Dr. Ken Fowler joined the Student Wellness and Counselling Centre (SWCC) as director on Aug. 1, 2020, in the midst of preparing for a primarily remote fall semester for students across all campuses.
Dr. Fowler, along with a dedicated team of staff covering areas including physician and nursing services, psychology, and wellness, have moved swiftly to ensure students have access to the campus health services they need, despite the challenges of the global pandemic.
In this Q&A, on the heels of World Mental Health Day on Oct. 10, Dr. Fowler, highlights the supports and services available to Memorial students, describes the pivot to virtual care and shares tips for taking care of yourself during times of stress.
Q: How does the SWCC support students? What supports and services are available?
A: First of all, it is important to note that “wellness” is more of an aspiration than a characteristic, and our commitment doesn’t begin at the doors of the SWCC. We recognize that it is highly influenced by attributes of life at Memorial and learning experiences, as well as “university community factors” such as leadership, cohesion, and acceptance.
Therefore, we believe to fully support student wellness, the SWCC must function as part of a broader network of important resources and services available for students. For instance, our internal partnerships with Student Life and faculties and schools, and external partnerships with Eastern Health and other community entities such as CHANNAL, are vital and something we are working very hard to foster.
“We are open for business.”
Within the centre itself, we provide medical and counselling services to our students, as well as initiatives aimed at health promotion, disease prevention and wellness education. Our dedicated multidisciplinary team includes counsellors, doctoral residents, registered psychologists and their professional students who provide free mental health support.
Our medical professionals provide multidisciplinary care with expertise in family practice, psychiatry and college health. Our Wellness Navigators empower students to strive for balance and wellness through becoming aware of and taking steps towards a healthier, happier more successful life through a variety of activities and mindfulness techniques.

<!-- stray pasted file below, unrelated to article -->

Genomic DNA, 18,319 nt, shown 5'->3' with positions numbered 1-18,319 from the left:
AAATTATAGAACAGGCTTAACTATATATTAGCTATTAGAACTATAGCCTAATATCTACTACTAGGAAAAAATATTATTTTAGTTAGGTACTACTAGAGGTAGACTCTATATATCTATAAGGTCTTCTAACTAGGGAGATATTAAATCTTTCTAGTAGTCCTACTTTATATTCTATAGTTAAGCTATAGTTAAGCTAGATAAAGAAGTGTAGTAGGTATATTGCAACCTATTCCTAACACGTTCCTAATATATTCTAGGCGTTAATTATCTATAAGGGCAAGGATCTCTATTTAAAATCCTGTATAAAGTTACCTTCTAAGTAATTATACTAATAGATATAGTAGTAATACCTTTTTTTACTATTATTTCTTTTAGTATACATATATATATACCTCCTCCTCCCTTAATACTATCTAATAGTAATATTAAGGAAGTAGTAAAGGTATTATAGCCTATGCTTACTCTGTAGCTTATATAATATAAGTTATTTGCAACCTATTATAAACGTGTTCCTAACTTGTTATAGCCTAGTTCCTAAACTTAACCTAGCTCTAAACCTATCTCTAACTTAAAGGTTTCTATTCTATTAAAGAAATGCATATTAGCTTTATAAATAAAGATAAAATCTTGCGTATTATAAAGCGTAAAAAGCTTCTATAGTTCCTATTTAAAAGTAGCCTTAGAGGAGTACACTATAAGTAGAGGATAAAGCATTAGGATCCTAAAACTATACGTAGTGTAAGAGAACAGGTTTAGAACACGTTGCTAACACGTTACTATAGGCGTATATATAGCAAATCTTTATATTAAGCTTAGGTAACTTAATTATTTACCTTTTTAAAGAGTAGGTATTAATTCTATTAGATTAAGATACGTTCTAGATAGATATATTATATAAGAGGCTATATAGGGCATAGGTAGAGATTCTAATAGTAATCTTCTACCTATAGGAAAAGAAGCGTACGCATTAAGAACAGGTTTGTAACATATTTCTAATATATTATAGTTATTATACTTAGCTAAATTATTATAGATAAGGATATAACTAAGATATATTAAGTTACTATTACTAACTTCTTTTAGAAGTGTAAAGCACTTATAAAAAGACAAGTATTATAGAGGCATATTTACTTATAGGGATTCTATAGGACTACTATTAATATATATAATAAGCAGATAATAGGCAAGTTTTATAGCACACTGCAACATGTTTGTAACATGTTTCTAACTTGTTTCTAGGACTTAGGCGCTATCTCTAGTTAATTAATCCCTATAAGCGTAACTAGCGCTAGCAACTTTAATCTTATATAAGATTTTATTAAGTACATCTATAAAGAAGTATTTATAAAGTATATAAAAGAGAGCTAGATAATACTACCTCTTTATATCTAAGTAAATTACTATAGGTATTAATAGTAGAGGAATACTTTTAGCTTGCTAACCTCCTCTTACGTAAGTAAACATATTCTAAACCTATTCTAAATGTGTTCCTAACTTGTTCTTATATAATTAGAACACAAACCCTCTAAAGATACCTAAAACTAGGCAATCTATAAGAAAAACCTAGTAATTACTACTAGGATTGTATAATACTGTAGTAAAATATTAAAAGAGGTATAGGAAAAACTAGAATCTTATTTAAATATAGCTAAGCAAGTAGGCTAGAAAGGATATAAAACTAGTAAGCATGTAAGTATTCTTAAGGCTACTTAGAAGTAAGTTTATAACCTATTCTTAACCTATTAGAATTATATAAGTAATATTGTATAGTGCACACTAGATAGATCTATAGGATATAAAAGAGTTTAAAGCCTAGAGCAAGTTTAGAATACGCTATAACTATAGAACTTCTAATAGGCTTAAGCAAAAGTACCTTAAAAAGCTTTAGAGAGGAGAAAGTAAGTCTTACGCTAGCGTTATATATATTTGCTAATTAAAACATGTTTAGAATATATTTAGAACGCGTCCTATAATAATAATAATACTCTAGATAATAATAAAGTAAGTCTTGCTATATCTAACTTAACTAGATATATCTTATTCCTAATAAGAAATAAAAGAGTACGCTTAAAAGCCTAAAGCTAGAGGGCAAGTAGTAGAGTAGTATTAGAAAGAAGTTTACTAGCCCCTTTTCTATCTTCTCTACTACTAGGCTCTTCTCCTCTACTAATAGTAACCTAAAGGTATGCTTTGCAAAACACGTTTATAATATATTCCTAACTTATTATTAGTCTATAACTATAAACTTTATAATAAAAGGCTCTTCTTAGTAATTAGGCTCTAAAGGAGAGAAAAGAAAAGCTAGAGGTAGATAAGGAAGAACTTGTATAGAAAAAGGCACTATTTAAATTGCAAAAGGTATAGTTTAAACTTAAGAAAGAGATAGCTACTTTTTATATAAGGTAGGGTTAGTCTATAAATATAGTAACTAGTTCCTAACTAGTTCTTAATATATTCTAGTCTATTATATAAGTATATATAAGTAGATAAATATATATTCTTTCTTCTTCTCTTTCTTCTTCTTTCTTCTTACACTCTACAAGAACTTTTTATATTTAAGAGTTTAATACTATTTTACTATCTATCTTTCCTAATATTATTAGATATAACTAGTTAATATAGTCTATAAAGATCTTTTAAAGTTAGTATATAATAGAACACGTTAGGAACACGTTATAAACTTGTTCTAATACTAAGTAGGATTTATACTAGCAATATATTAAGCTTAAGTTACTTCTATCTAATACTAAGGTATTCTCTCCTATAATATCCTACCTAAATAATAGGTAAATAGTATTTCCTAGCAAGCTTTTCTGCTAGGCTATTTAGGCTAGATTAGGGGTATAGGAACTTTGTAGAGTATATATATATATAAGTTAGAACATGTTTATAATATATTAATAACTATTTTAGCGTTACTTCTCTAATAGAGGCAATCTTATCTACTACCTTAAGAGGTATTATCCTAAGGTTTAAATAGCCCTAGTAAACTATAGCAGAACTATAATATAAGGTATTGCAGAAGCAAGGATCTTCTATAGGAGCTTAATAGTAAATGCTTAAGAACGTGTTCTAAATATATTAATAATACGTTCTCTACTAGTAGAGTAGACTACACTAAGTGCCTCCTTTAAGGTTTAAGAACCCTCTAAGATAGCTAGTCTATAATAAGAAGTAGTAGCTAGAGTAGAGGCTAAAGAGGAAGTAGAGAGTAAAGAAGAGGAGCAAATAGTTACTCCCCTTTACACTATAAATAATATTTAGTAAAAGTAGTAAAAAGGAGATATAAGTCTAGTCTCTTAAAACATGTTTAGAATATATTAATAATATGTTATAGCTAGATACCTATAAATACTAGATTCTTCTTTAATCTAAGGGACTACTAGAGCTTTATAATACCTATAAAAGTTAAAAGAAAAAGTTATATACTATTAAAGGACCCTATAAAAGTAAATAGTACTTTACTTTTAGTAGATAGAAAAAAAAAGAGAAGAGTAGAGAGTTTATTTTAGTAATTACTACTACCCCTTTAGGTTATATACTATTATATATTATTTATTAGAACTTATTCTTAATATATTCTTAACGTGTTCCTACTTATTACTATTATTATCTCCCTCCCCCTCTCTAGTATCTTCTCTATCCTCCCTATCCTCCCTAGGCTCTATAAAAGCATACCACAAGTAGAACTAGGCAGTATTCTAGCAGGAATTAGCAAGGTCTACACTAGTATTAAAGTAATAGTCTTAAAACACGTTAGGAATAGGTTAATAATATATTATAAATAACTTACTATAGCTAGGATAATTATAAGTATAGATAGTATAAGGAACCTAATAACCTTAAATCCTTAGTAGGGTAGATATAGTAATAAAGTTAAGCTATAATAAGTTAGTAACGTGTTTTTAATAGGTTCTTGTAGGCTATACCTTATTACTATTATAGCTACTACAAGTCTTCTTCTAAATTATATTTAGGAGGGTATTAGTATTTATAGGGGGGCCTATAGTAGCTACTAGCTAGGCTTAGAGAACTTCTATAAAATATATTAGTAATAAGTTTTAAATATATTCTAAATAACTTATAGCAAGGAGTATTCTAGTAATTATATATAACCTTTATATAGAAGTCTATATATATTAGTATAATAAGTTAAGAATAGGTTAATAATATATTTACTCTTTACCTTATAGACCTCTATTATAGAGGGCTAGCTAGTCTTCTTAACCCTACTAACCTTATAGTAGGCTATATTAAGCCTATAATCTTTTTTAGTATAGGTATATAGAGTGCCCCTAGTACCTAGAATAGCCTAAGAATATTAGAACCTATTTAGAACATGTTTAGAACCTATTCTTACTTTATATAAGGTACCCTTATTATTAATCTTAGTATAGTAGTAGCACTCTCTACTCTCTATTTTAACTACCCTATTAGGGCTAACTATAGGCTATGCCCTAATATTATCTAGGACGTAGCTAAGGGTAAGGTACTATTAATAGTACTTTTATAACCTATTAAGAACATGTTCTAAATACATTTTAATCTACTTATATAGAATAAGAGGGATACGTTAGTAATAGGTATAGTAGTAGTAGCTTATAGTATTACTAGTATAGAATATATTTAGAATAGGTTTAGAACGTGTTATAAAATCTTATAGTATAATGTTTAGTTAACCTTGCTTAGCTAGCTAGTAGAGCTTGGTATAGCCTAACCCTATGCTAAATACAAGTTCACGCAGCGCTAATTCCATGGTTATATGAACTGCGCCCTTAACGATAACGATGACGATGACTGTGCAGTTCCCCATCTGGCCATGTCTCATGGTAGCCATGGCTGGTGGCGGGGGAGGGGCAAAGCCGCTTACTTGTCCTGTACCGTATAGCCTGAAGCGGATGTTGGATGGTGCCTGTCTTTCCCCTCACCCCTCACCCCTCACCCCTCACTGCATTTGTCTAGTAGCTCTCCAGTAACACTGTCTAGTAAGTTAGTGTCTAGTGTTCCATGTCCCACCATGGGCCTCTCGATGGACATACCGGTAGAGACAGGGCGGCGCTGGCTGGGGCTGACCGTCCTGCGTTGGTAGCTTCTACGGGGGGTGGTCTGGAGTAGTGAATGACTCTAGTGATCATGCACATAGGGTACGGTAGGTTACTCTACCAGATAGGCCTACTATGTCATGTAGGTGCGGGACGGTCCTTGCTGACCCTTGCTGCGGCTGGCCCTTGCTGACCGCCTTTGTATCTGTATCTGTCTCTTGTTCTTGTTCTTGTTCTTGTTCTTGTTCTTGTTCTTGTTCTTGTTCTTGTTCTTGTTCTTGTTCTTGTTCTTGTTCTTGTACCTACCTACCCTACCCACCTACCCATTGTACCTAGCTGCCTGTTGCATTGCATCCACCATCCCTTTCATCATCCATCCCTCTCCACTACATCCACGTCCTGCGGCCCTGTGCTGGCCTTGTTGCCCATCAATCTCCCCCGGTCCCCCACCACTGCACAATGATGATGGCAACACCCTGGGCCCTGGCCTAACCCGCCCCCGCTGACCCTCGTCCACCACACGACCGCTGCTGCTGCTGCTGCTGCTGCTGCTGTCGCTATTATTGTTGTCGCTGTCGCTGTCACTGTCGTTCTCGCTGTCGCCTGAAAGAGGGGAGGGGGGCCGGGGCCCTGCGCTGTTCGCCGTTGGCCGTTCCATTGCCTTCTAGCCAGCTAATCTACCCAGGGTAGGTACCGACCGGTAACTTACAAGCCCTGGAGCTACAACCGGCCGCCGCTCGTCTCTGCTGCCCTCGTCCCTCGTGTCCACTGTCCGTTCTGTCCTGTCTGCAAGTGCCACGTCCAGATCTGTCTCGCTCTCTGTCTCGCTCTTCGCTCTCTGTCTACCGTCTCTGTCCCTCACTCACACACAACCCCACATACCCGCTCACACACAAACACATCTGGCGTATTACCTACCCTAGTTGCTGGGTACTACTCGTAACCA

Q: How has the pandemic affected the centre’s operations?
A: In response to COVID-19, we had to quickly change course. We immediately suspended in-person operations and moved to offering services virtually and over the phone for the most part, with some in-person appointments taking place as needed in a safe manner, following all public health directives to ensure students and staff health and safety. Changing our care delivery mode from being a largely in-person one to largely distance was not easy, but we got there. I am proud of our progress in this area.
So, today we are open for business.
Similar to many clinics in the community, the majority of our physician visits now occur virtually, which means students anywhere in the province can avail of care. Similarly, mental health counselling also occurs remotely, and it would seem that our providers and those receiving our services find value in the new virtual delivery model. As a result, we certainly see opportunities for hybrid models of care in the future, which will ensure broader access, particularly for those learning from a distance.
Also specific to our response to the pandemic, we were recently asked by Public Health to conduct COVID-19 testing for the small number of students who have been in quarantine in residence upon arrival from abroad. We’re certainly happy to oblige, and this has been running very smoothly. Our next order of business is to plan and deliver flu clinics while abiding by strict Public Health directives. Stay tuned for information on this.
Q: With the ongoing global pandemic, this is a stressful time for all of us. What has the demand for SWCC services been like over these last few months?